Spain G. Rossini, Il Barbiere di Siviglia: Soloists, Euskadi Symphony Orchestra, Easo Choir. Andrés Orozco- Estrada (Conductor). San Sebastian’s Auditorio Kursaal. 8.8.2011 (JMI)
New Production El Escorial Festival and Quincena Musical de San Sebastián Original production from Freiburg Theater.
Direction: Joan Anton Rechi
Sets, Costumes and Lighting: Rifail Ajdarpasic, Ariane Isabelle Unfried and Ricardo Sánchez Cuerda.
Figaro: Pietro Spagnoli
Rosina: Manuela Custer
Count Almaviva: José Manuel Zapata
Doctor Bartolo: Andrew Shore
Don Basilio: Lorenzo Regazzo
Berta: Marta Ubieta
Fiorello: Tomeu Bibiloni
The San Sebastian Musical Theatre Quincena (“Fortnight”) is now on its 72nd season and seems still in good health. As usual, at least in the last few years, they have programmed one opera; this year Rossini’s ll Barbiere di Siviglia.
The production is Joan Anton Rechi’s, which apparently had its premiere in Freiburg four years ago. It’s been adapted, since, though, and was announced as a new production, premiered last month at El Escorial, near Madrid.
It’s an imaginative production, although in many cases it seriously impedes the musical development of the opera. At the beginning of the opera a TV presenter appears on stage, explaining that we are going to attend the shooting of the last chapter of the soap opera titled Almaviva. This TV hostess will sing later Berta’s aria, although she never assumes this character, which in fact does not exist in this production. Being a film set, there are many extras on stage: lighting technicians, makeup professionals, cameras, etc. etc. Orders of “Cut!” were frequent, along with lighting changes. These constant interruptions of the singers created an atmosphere of artificiality that didn’t help one to enter into the plot of the opera.
For the second act the film we are moved into a television studio where we can watch a reality show replete with commercials and final prizes. It works halfway. The audience had a very good time at the end of the first act in a scene of collective madness and hilarious stage movements. Unfortunately the business on stage collides with the music by Rossini: the famous concertante that closes the first act was impossible to conduct from the podium and the soloists could hardly be heard at all, except for the high notes from Berta. These director’s touches added here and there, but subtracted substantially elsewhere, particularly during the scene of the music lesson. The audience loved the finale, though, when the whole cast danced the Macarena to Rossini’s music.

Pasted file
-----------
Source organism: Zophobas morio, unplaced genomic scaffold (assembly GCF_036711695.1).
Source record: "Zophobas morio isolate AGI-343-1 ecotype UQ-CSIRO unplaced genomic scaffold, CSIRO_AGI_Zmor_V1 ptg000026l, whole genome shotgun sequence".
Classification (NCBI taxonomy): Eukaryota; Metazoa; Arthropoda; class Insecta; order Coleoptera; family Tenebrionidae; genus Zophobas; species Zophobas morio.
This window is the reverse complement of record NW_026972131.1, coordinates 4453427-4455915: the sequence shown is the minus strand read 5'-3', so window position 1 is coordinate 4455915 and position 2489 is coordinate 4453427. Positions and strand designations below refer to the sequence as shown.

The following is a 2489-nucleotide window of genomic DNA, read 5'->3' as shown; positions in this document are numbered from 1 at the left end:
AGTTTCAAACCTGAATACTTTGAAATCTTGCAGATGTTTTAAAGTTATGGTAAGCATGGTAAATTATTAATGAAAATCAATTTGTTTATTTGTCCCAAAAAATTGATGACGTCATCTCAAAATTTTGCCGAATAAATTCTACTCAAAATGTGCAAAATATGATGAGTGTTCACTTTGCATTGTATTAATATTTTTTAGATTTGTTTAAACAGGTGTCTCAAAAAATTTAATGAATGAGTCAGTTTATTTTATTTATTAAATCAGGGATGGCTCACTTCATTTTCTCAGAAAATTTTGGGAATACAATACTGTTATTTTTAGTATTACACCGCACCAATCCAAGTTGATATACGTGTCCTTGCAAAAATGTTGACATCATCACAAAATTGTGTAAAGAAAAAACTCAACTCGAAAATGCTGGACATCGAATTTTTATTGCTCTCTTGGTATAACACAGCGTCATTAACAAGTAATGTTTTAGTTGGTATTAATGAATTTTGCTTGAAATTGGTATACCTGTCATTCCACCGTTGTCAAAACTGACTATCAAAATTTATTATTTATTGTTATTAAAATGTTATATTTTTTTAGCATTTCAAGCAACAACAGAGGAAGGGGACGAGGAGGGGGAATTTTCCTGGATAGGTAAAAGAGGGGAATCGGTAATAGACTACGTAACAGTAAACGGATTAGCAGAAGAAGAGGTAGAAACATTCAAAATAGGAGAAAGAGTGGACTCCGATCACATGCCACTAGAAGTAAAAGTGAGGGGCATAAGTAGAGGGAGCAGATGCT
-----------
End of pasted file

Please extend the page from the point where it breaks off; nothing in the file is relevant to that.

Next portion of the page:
Colombian Andres Orozco-Estrada, musical director of the Euskadi Symphony Orchestra, conducted. I was keen to see this maestro conducting opera, having heard good things about his recent operatic work in Germany. My interest was followed by disappointment. Conducting a Rossini opera buffa is much harder than it seems and Orozoco-Estrada did not live up to expectations. The overture was heavy handed, and the tempi that followed never conveyed any liveliness. I do not blame him for the musical mess at the end of the first act, which was impossible to control, but the performance of the orchestral parts known as ‘The Tempest’ would have been his to straighten out. There were also problems with the orchestra itself, which sounded under-rehearsed.
Pietro Spagnoli was a correct Figaro, but nothing more. The same can be said of Manuela Custer, a good interpreter with a pleasant voice, bringing her character alive, but rather too short at the low end of her vocal range. José Manuel Zapata as Count Almaviva, the true protagonist of the opera, did outstanding work on stage, perhaps excessively so. Singing was another matter: From his “Ecco Ridente” on, he offered too many pitch problems. The voice has widened much and he does not seem to be as comfortable in Rossini as he was for years. British bass Andrew Shore, a fine actor, sang Doctor Bartolo with an unattractive voice and I wasn’t sure if he was singing his aria “A un dottor della mia sorte” in Italian or another language. Lorenzo Regazzo offered an acceptable Don Basilio, though the character requires more volume and more fun. Among the secondary characters I should mention Marta Ubieta, the TV hostess that gave such an excellent interpretation of Berta’s aria.
José Mª Irurzun